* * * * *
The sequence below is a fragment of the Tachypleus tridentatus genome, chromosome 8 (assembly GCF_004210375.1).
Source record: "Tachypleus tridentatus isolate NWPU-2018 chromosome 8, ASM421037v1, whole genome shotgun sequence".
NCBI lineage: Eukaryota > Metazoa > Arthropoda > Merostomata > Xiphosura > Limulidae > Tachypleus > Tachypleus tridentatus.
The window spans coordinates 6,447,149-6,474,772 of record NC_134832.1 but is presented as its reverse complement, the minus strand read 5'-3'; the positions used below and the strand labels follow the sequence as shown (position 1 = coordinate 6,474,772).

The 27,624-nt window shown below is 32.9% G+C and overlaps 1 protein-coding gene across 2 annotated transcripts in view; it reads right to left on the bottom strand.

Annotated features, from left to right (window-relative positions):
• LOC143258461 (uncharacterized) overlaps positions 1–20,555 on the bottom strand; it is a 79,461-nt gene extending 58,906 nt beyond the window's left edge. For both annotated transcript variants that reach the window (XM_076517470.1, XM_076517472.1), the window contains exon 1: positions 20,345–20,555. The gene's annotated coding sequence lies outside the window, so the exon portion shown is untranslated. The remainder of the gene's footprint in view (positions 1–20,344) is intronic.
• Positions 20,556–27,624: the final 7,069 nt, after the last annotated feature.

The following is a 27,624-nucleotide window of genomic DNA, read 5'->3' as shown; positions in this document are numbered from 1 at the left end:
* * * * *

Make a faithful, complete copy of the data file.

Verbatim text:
The sequence below is a fragment of the Tachypleus tridentatus genome, chromosome 8 (assembly GCF_004210375.1).
Source record: "Tachypleus tridentatus isolate NWPU-2018 chromosome 8, ASM421037v1, whole genome shotgun sequence".
NCBI lineage: Eukaryota > Metazoa > Arthropoda > Merostomata > Xiphosura > Limulidae > Tachypleus > Tachypleus tridentatus.
The window spans coordinates 6,447,149-6,474,772 of record NC_134832.1 but is presented as its reverse complement, the minus strand read 5'-3'; the positions used below and the strand labels follow the sequence as shown (position 1 = coordinate 6,474,772).

The 27,624-nt window shown below is 32.9% G+C and overlaps 1 protein-coding gene across 2 annotated transcripts in view; it reads right to left on the bottom strand.

Annotated features, from left to right (window-relative positions):
• LOC143258461 (uncharacterized) overlaps positions 1–20,555 on the bottom strand; it is a 79,461-nt gene extending 58,906 nt beyond the window's left edge. For both annotated transcript variants that reach the window (XM_076517470.1, XM_076517472.1), the window contains exon 1: positions 20,345–20,555. The gene's annotated coding sequence lies outside the window, so the exon portion shown is untranslated. The remainder of the gene's footprint in view (positions 1–20,344) is intronic.
• Positions 20,556–27,624: the final 7,069 nt, after the last annotated feature.

The following is a 27,624-nucleotide window of genomic DNA, read 5'->3' as shown; positions in this document are numbered from 1 at the left end: